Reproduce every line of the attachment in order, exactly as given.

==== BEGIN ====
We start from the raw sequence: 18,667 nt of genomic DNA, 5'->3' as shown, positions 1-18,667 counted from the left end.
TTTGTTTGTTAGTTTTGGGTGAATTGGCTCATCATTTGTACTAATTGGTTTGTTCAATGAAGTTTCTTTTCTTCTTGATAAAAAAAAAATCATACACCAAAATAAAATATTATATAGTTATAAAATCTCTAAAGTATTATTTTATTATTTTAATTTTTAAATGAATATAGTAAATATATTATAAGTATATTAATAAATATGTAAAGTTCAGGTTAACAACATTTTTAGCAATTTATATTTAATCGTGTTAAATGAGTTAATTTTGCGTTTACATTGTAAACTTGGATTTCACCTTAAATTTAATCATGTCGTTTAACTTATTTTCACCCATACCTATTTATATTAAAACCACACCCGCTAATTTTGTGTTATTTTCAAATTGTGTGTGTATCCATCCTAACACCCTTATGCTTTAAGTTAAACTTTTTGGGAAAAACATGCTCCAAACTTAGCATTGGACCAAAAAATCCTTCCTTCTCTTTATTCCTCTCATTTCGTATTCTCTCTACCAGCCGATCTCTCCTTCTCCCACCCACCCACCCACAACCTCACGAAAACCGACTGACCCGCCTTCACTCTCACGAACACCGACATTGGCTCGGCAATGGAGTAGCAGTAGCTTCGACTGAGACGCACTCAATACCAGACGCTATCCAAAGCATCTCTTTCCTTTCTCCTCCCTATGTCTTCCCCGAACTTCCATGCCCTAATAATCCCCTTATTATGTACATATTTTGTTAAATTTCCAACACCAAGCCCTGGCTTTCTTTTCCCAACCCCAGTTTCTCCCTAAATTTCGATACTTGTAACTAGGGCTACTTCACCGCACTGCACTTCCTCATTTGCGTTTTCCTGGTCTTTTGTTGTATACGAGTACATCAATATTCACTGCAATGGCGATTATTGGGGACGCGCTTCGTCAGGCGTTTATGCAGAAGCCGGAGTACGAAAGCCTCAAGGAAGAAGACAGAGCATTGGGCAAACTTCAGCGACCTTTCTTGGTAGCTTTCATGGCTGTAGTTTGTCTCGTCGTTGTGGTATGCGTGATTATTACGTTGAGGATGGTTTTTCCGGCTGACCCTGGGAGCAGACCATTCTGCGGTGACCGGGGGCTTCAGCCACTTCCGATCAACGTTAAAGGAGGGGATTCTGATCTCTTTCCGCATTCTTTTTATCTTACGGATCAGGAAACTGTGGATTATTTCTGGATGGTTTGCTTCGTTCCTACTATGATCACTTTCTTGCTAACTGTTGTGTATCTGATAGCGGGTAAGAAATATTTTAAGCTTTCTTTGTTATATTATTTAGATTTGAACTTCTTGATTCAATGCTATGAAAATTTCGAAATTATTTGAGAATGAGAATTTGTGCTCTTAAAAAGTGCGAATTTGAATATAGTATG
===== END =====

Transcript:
We start from the raw sequence: 18,667 nt of genomic DNA, 5'->3' as shown, positions 1-18,667 counted from the left end.
TTTGTTTGTTAGTTTTGGGTGAATTGGCTCATCATTTGTACTAATTGGTTTGTTCAATGAAGTTTCTTTTCTTCTTGATAAAAAAAAAATCATACACCAAAATAAAATATTATATAGTTATAAAATCTCTAAAGTATTATTTTATTATTTTAATTTTTAAATGAATATAGTAAATATATTATAAGTATATTAATAAATATGTAAAGTTCAGGTTAACAACATTTTTAGCAATTTATATTTAATCGTGTTAAATGAGTTAATTTTGCGTTTACATTGTAAACTTGGATTTCACCTTAAATTTAATCATGTCGTTTAACTTATTTTCACCCATACCTATTTATATTAAAACCACACCCGCTAATTTTGTGTTATTTTCAAATTGTGTGTGTATCCATCCTAACACCCTTATGCTTTAAGTTAAACTTTTTGGGAAAAACATGCTCCAAACTTAGCATTGGACCAAAAAATCCTTCCTTCTCTTTATTCCTCTCATTTCGTATTCTCTCTACCAGCCGATCTCTCCTTCTCCCACCCACCCACCCACAACCTCACGAAAACCGACTGACCCGCCTTCACTCTCACGAACACCGACATTGGCTCGGCAATGGAGTAGCAGTAGCTTCGACTGAGACGCACTCAATACCAGACGCTATCCAAAGCATCTCTTTCCTTTCTCCTCCCTATGTCTTCCCCGAACTTCCATGCCCTAATAATCCCCTTATTATGTACATATTTTGTTAAATTTCCAACACCAAGCCCTGGCTTTCTTTTCCCAACCCCAGTTTCTCCCTAAATTTCGATACTTGTAACTAGGGCTACTTCACCGCACTGCACTTCCTCATTTGCGTTTTCCTGGTCTTTTGTTGTATACGAGTACATCAATATTCACTGCAATGGCGATTATTGGGGACGCGCTTCGTCAGGCGTTTATGCAGAAGCCGGAGTACGAAAGCCTCAAGGAAGAAGACAGAGCATTGGGCAAACTTCAGCGACCTTTCTTGGTAGCTTTCATGGCTGTAGTTTGTCTCGTCGTTGTGGTATGCGTGATTATTACGTTGAGGATGGTTTTTCCGGCTGACCCTGGGAGCAGACCATTCTGCGGTGACCGGGGGCTTCAGCCACTTCCGATCAACGTTAAAGGAGGGGATTCTGATCTCTTTCCGCATTCTTTTTATCTTACGGATCAGGAAACTGTGGATTATTTCTGGATGGTTTGCTTCGTTCCTACTATGATCACTTTCTTGCTAACTGTTGTGTATCTGATAGCGGGTAAGAAATATTTTAAGCTTTCTTTGTTATATTATTTAGATTTGAACTTCTTGATTCAATGCTATGAAAATTTCGAAATTATTTGAGAATGAGAATTTGTGCTCTTAAAAAGTGCGAATTTGAATATAGTATG